What We're Working On: My Smart House
I finally made my first step into the Internet of Things. A common entree into this arena is a programmable thermostat with bluetooth or WiFi connectivity, but living in Southern California with no AC and a furnace that hardly ever has to come on (sorry, rest of the country), that wouldn’t be a practical investment. Instead I got this Insteon starter kit that includes a base station and two plugs that jack into your outlets, plus two LED bulbs that also communicate with the hub. Time to upgrade my home for the 21st century.
Spoiler alert: there are pluses and minuses, but ultimately I’m for it.
The Base Station
It’s called The Hub, and it’s about the size of a paperback book. Plug it into a power outlet and connect it to your WiFi router with the included cable. That’s pretty much all the instructions card says - that and to download the app and follow the install wizard. I’m used to tools and devices not coming with thick manuals anymore, but the brevity of the documentation doesn’t really allow for anything not going as it should. There is no troubleshooting section. There is a phone number for customer service (but who wants to go down that road?) and a customer service URL. Since I’m laying this out, you can guess that there was a hitch.
The app found my router, but said it was the wrong one, and that I should connect the Hub to the correct router. I restarted the wizard several times with the same result. Not wanting to spend the evening scrolling around customer service, I moved on to other things and shut my lights off manually at the end of the night.
Next day, I was ready to troubleshoot. On a whim, I tried the wizard on my smartphone one last time, and it worked. I guess the Hub and my router worked things out while I was sleeping.
Once the Hub was working properly, setup was very user friendly. The app found my devices without any trouble and I set their on and off times, changed their names and assigned them appropriate icons. You can also set “Scenes” with multiple devices coming on or turning off all at once. I got everything programed, and then turned it all on and off for a little while from the comfort of my couch.
I do wish the app was a little friendlier once it’s set up. I’d like to turn a device on or off just by touching its icon, rather than touching the icon, waiting for an on/off switch to appear and then selecting on or off. There are too many steps between you and your virtual light switch. This is all with the iPhone app. They have apps for Android and now Windows Phones too.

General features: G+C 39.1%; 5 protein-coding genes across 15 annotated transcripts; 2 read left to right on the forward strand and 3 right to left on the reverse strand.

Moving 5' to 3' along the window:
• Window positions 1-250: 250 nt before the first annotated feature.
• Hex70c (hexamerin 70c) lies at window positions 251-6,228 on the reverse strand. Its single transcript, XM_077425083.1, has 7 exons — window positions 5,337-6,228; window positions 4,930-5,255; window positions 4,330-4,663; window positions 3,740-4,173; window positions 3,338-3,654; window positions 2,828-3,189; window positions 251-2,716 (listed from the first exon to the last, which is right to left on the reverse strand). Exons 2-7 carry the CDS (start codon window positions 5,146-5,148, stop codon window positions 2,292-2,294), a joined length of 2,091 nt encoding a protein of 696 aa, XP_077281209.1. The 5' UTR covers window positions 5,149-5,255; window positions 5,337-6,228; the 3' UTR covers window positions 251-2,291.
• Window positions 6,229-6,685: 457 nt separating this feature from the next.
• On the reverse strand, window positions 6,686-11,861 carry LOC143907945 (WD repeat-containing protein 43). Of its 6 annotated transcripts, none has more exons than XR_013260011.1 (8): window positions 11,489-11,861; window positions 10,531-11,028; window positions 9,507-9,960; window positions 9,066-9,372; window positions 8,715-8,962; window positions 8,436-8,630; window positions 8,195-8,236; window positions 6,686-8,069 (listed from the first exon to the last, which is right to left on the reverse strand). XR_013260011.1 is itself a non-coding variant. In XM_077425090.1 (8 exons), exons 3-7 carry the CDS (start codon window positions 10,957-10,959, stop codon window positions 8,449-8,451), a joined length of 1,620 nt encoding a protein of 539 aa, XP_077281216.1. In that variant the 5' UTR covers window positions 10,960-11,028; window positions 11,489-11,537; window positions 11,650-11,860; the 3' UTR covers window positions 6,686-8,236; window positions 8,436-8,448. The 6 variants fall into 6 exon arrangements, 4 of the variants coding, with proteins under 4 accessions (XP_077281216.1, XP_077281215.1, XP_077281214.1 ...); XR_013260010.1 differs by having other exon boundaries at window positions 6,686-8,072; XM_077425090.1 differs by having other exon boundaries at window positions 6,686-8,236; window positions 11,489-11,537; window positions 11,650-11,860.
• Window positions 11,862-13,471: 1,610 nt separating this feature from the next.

The very first place I knew I wanted one of these LED bulbs was my porch light. It’s easy to put a low tech timer on a plug-in lamp so it comes on at dusk, but you can’t do that with a hardwired fixture.
I could put a light sensing adapter in the socket, but then the globe wouldn’t fit over it. Not only that, but the light would be on whenever it’s dark, and I want it to turn off when I turn in. The app allows me to set the on and off times for the bulb, or even turn it on or off with my phone if I’m coming home in the dark and I set the timer wrong.
The other LED bulb goes in The Audiopticon.
This is my jukebox upcycled from an old outdoor heater. It needs to light up, but it also needs to have all the controls be invisible. Controlling the light with the app is the perfect solution.
These are an important part of the system for me because I have some unusual lighting situations that I’d never want to put an LED bulb in.
I made this steampunk lantern and oak and steel floor lamp with old-fashioned Edison bulbs as part of the design, so the outlet plugs allow me to include these pieces in the smart house, meaning the internet of things doesn’t have to be as cold and stark as it sounds.
Apart from a bit of a buggy start of the install process, the system works very well and I’m thinking of ways to expand it.
The Next Things
I am seriously underutilizing this technology as a simple on/off switch and a timer. The system already has available options like home security sensors and cameras, thermostatic controls and monitors, hard wired switches and outlets, leak detectors, sprinkler controls and the ability to open your garage or lock your doors. Different items are more or less useful to different people and situations, and the applications are still things that we can mostly do manually without too much trouble. But as our bulbs and thermostats and garage doors begin learning from us and talking to each other, and including our refrigerators, microwaves and flat screens in the conversation, the internet of things will expand to our search engines, online retailers and entertainment delivery systems – and that could change everything.